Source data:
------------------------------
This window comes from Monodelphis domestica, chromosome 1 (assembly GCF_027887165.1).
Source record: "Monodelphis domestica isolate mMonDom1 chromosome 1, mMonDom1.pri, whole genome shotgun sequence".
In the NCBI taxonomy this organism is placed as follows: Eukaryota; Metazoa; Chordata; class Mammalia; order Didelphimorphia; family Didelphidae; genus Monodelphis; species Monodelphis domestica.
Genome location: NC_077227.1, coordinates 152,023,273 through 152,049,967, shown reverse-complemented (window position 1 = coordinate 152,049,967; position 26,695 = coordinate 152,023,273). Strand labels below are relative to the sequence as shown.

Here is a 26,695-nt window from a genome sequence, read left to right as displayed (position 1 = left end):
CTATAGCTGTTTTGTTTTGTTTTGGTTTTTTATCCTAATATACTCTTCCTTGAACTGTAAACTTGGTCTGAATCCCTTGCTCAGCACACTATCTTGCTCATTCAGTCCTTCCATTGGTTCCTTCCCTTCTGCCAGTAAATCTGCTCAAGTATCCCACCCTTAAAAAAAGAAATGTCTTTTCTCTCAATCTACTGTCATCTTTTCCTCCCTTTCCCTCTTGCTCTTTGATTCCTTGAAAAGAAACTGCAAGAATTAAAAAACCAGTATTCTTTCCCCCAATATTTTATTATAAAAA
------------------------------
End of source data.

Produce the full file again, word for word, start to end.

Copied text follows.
This window comes from Monodelphis domestica, chromosome 1 (assembly GCF_027887165.1).
Source record: "Monodelphis domestica isolate mMonDom1 chromosome 1, mMonDom1.pri, whole genome shotgun sequence".
In the NCBI taxonomy this organism is placed as follows: Eukaryota; Metazoa; Chordata; class Mammalia; order Didelphimorphia; family Didelphidae; genus Monodelphis; species Monodelphis domestica.
Genome location: NC_077227.1, coordinates 152,023,273 through 152,049,967, shown reverse-complemented (window position 1 = coordinate 152,049,967; position 26,695 = coordinate 152,023,273). Strand labels below are relative to the sequence as shown.

Here is a 26,695-nt window from a genome sequence, read left to right as displayed (position 1 = left end):
CTATAGCTGTTTTGTTTTGTTTTGGTTTTTTATCCTAATATACTCTTCCTTGAACTGTAAACTTGGTCTGAATCCCTTGCTCAGCACACTATCTTGCTCATTCAGTCCTTCCATTGGTTCCTTCCCTTCTGCCAGTAAATCTGCTCAAGTATCCCACCCTTAAAAAAAGAAATGTCTTTTCTCTCAATCTACTGTCATCTTTTCCTCCCTTTCCCTCTTGCTCTTTGATTCCTTGAAAAGAAACTGCAAGAATTAAAAAACCAGTATTCTTTCCCCCAATATTTTATTATAAAAA